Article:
György Buzsáki, M.D., Ph.D.
New York University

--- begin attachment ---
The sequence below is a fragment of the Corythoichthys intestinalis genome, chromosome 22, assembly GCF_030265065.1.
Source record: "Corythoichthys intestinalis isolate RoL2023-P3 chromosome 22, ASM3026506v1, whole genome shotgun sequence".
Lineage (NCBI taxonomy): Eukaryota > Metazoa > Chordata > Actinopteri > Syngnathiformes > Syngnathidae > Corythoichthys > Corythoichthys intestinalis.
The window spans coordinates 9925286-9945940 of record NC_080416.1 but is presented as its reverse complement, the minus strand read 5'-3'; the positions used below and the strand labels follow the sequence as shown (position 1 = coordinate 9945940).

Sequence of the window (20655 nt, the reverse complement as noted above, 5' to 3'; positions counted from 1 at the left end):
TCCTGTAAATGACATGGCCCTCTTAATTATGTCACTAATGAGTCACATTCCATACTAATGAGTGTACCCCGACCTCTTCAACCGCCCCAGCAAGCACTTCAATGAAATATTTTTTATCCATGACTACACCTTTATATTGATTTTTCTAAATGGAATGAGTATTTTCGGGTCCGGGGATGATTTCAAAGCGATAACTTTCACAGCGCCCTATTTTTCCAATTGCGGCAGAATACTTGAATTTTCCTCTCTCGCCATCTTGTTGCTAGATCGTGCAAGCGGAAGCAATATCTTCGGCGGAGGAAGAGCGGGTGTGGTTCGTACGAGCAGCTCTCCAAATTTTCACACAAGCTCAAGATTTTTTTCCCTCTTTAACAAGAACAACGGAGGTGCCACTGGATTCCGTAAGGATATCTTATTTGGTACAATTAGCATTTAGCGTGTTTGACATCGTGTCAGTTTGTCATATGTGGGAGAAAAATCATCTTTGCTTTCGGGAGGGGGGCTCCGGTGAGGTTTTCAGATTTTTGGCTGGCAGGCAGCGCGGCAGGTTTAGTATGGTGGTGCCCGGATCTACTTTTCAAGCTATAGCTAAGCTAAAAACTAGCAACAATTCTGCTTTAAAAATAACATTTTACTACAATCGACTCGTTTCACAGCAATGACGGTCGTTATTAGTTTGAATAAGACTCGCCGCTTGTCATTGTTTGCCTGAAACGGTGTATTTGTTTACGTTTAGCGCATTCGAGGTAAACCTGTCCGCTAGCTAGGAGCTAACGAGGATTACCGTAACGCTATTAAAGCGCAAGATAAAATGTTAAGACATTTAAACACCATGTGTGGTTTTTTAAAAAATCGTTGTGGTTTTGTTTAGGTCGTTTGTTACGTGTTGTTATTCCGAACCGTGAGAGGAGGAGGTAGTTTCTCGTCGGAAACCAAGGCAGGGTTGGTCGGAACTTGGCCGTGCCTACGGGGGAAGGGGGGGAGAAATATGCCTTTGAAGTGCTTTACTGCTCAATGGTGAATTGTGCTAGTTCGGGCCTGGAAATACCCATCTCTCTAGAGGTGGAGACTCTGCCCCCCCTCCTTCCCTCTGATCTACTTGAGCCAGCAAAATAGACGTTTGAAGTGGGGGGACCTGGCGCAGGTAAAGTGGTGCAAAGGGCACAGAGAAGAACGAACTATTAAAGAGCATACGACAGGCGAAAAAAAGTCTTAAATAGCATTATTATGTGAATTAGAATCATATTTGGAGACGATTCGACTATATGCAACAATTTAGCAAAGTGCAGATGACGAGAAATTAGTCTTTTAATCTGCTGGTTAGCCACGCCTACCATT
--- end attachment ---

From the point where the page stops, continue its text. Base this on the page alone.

György Buzsáki is Biggs Professor of Neuroscience at New York University. His primary interests are mechanisms of memory, sleep and associated diseases. The main focus of his work is “neural syntax," i.e., how segmentation of neural information is organized by the numerous brain rhythms to support cognitive functions. Using technically innovative, multi-site recording probes in behaving animals, Buzsáki identified the cellular-synaptic basis of theta, gamma oscillations and sharp waves with associated fast oscillations, and explored how these patterns support cognitive functions, such as memory. The results of these wide ranging experiments are synthesized by his most influential work, the two-stage model of memory trace consolidation: the neocortex-mediated information processing during learning transiently modifies hippocampal networks, followed by reactivation and consolidation of these memory traces during later hippocampal sharp wave bursts. Buzsáki has also demonstrated that hippocampal and prefrontal cortical circuits can continuously generate self-organized assembly sequences to support memories and planning. Such internally generated sequences have long been thought to be the basis of cognitive functions. With more than 300 papers published on these topics, he is among the top 1% most-cited neuroscientists. Buzsáki sits on the editorial boards of several leading neuroscience journals, including Science and Neuron. He is a co-recipient of the 2011 Brain Prize.